REVIEW by Willard Manus

Limelight Editions has just published a book about thelaunching--against all odds--of the landmark African-American drama A Raisin in the Sun in 1959. YOU CAN'T DO THAT ON BROADWAY by Philip Rose, who discovered the Lorraine Hansberry play and raised the money to produce it, is a fascinating behind-the-scenes account of how Raisin broke through racial and critical barriers and became a long-running hit, winning plaudits for everyone associated with it, especially Hansberry, who went from unknown to famous playwright, practically overnight.

It took Rose, an idealistic young white guy from New York, four years to raise the $100,000 needed to mount Raisin. With no previous experience in theatre, he fought hard for the play, refusing to listen to those Broadway "experts" who insisted white people would not pay to see a black play that didn't contain song n' dance. He also ignored those who insisted it would be impossible to find a group of experienced black actors--and a star to head the cast.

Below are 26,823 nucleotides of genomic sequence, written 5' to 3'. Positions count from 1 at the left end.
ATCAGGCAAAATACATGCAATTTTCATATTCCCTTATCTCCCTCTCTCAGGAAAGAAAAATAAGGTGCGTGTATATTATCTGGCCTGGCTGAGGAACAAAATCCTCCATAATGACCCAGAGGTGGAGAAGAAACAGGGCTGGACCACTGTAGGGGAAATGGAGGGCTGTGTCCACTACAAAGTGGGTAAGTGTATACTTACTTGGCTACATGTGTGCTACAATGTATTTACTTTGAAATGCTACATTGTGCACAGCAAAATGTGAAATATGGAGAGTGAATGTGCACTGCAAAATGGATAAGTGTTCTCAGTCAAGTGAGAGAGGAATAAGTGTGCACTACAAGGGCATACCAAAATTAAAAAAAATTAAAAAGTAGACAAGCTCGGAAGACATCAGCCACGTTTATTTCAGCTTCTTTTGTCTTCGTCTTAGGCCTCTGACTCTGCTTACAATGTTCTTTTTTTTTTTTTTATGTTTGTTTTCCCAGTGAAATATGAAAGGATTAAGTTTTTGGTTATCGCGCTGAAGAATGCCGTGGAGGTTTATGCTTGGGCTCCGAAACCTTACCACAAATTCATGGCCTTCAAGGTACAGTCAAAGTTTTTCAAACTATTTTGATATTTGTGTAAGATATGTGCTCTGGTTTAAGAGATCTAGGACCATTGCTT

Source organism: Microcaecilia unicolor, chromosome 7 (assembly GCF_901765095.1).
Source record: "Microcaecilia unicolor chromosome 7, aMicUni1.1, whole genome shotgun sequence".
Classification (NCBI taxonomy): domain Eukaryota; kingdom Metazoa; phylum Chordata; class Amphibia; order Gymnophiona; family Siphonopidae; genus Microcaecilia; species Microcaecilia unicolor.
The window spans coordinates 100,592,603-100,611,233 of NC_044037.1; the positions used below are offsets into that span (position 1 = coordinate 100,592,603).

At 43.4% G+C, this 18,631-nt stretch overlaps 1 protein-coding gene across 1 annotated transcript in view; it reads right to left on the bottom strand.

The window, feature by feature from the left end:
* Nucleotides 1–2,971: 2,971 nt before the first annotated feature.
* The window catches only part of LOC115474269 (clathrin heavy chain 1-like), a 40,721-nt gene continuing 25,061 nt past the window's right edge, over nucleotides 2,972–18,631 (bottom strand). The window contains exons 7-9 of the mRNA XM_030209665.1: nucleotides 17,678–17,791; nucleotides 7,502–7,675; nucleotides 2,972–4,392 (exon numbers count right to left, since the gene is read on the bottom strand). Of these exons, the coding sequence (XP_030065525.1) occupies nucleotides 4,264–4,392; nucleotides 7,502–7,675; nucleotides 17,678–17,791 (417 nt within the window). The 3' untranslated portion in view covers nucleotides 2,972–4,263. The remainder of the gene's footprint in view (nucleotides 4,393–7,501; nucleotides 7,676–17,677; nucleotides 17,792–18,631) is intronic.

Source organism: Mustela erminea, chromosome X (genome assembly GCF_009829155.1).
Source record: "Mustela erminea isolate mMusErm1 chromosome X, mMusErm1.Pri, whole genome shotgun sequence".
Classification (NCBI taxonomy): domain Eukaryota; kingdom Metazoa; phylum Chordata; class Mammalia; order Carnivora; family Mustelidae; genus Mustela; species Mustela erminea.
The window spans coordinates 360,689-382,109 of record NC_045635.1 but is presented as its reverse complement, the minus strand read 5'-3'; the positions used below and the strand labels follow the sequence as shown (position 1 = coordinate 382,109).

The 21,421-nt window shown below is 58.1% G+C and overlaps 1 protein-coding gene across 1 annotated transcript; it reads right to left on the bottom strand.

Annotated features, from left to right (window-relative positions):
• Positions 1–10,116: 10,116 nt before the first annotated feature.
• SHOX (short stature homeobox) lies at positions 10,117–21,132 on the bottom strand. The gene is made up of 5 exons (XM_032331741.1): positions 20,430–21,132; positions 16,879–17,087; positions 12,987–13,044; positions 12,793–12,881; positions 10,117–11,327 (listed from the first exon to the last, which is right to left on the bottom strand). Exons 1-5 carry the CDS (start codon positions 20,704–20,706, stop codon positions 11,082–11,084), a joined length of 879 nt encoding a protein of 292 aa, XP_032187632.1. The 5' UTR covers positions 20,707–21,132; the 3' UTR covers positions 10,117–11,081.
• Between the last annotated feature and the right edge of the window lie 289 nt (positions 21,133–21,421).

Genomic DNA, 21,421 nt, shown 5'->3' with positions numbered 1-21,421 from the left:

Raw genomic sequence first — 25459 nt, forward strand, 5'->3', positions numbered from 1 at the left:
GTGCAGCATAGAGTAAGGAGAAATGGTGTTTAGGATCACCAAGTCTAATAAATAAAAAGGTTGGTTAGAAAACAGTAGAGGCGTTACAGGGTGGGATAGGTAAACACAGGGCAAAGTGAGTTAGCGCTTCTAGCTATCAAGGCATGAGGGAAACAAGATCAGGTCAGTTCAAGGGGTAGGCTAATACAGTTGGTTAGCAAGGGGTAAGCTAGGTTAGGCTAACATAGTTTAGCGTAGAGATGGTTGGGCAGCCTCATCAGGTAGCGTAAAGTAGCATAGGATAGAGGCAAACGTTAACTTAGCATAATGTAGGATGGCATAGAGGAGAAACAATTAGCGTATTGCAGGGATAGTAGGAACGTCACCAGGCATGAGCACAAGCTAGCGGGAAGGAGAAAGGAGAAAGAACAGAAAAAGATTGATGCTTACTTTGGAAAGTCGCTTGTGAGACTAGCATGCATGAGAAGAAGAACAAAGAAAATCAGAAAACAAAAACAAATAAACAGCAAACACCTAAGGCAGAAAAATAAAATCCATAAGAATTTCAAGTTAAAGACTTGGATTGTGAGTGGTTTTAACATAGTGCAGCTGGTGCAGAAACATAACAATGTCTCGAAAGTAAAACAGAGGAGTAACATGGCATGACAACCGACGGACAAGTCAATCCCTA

Rose confounded them all by signing Sidney Poitier as headliner, with Ruby Dee, Louis Gossett, Ivan Dixon and (the then- unknown) Alan Alda backing him up. A few years later the civil rights movement exploded many of the chains that imprisoned black Americans. Credit Raisin (and Rose) with having helped usher in an historic era of social change and justice.